More than 10 million American women and men are physically abused by an intimate partner each year. Survivors who escape this difficult environment also struggle to find a safe and secure home post-abuse. Bankrate, a consumer financial services company, put together a guide for those preparing to leave to be in the best situation possible, both financially and mentally.
Before leaving an abusive situation, this is what they suggest:
Start to set aside money for yourself, whether that be extra cash or a new bank account, if possible.
Create an emergency bag with all of your essentials, for example your car keys, cash, medication, and a change of clothes. Be sure to store this bag somewhere where no one else will find it.
Buy a prepaid phone. This will allow you to have secure and discrete conversations.
Collect all of your important documents, including those of others that you are leaving with. This can include your license, passport, birth certificate, etc.
Once you have begun preparing what you need, you can begin to plan how you are going to safely escape. If available, reach out to friends, family, or even law enforcement. Local law enforcement can provide you with a protective order or police escort. You are also entitled to request that local police be on call during your actual departure, in case you need help. Be sure to check with your local law enforcement first, as resources do vary by area.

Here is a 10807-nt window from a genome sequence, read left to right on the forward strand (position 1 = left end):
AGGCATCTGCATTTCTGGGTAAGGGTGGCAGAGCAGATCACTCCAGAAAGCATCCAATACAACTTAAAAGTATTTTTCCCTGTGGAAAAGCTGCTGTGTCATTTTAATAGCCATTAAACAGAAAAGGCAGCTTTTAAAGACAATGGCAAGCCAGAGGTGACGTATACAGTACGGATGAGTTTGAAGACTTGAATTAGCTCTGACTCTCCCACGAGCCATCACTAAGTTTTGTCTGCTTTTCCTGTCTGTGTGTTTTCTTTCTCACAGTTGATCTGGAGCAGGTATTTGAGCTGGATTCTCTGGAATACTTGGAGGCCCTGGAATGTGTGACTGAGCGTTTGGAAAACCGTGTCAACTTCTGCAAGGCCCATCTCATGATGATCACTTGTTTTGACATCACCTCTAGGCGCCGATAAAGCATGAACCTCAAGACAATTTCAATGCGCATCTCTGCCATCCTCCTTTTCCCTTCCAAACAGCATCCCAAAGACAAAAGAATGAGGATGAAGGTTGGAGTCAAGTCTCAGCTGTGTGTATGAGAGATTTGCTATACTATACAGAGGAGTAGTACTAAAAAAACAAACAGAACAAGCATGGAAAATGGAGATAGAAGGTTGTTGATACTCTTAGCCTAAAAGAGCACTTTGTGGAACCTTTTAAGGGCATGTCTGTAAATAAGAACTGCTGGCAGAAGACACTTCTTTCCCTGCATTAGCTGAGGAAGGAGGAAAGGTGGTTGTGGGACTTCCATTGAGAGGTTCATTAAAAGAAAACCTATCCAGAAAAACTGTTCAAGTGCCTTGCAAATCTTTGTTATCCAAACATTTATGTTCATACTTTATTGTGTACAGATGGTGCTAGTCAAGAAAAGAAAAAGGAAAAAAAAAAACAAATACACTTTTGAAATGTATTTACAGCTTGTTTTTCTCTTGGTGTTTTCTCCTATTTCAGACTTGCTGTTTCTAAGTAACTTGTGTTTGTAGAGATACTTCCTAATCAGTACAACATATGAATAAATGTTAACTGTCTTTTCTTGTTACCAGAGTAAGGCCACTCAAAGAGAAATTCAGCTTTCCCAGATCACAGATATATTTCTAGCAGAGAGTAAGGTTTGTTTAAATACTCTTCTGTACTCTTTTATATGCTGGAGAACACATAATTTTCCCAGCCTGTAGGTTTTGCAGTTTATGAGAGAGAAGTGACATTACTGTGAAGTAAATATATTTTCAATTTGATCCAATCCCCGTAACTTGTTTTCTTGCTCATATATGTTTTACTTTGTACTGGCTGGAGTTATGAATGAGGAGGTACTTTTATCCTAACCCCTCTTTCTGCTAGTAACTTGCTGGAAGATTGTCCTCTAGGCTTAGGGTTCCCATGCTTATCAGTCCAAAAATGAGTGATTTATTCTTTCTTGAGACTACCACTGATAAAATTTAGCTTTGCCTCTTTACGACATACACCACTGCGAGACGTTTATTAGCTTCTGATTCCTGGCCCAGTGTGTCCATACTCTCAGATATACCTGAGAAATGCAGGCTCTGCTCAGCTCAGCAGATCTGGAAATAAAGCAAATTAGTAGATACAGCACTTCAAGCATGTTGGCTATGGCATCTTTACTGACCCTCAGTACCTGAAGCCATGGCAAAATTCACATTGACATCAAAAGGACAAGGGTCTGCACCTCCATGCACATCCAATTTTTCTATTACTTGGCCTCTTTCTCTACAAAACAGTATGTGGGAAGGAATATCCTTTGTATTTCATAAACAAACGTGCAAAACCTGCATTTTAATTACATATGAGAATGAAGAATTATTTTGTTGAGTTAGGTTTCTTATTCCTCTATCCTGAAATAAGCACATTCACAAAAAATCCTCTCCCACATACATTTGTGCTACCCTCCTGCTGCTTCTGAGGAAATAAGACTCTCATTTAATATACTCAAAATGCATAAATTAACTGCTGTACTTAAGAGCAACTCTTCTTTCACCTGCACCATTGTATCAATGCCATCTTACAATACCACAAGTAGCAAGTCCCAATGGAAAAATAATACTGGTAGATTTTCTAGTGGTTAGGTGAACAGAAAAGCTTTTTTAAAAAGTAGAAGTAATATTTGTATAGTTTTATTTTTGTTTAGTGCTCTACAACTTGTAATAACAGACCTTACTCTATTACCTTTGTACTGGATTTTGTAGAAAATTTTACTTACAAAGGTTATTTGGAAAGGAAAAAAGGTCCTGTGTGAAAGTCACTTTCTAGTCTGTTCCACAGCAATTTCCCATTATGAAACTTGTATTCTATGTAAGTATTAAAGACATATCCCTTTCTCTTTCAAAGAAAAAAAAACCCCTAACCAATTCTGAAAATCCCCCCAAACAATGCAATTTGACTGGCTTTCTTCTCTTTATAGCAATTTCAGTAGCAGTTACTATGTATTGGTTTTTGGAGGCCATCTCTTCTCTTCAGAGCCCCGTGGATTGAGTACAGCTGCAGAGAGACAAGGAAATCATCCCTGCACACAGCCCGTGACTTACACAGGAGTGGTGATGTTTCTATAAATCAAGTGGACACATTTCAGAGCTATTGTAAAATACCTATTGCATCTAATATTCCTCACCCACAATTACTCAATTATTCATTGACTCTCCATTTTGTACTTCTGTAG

Most importantly, it is crucial that you plan where you are going to live afterwards.
Here are some suggestions of safe places to stay:
Find a shelter.
Survivors of domestic violence shelters exist across the country. They can even help you secure long-term housing.
Live with loved ones.
If attainable, living with loved ones is a very common source of housing for abuse survivors. However, it is crucial that you are clear about what you need at that time. Be honest about your situation, teach them the warning signs of your abuser, and make a safe space for yourself.
Additionally, here are some tips on how to continue feeling safe in your new home:
Purchase and install a doorbell with a live video and audio feed, for example Ring.
Install security bars on your front door.
Place work boots on your front porch, which implies that a man lives in the home with you, one that could protect you from an unwanted intruder.
Utilize self-timers on your lights so that it always seems as if someone is home.
Adjusting to a more normal life post-abuse isn’t easy and you don’t have to do it alone. Find a counselor who can help you process your trauma. Keep in contact with friends and loved ones that you trust. They can support you in so many ways, especially when it comes to your mental health. Lastly, consider a restraining order if you feel that your abuser is still a threat.
Although it might seem unlikely at first, your sense of safety and security will return. Be patient and be kind to yourself.
Here is a list of additional resources that are available to everyone:
The National Domestic Violence Hotline -- A confidential 24/7 hotline with live chat and support for personal interactive safety plans.
The National Center for Victims of Crime -- Resources, funding and advocacy for survivors of domestic violence.
Domestic Abuse Intervention Services -- 24/7 support for victims, families, and loved ones of domestic violence.
DomesticShelters.org -- Focuses on trauma recovery and healthy lifestyles.
National Sexual Violence Resource Center -- Support and self-care strategies for sexual violence victims.
You can learn more about how Alexis was able to escape her abusive relationship in the book, Redefining Normal: How Two Foster Kids Beat The Odds and Discovered Healing, Happiness and Love available HERE.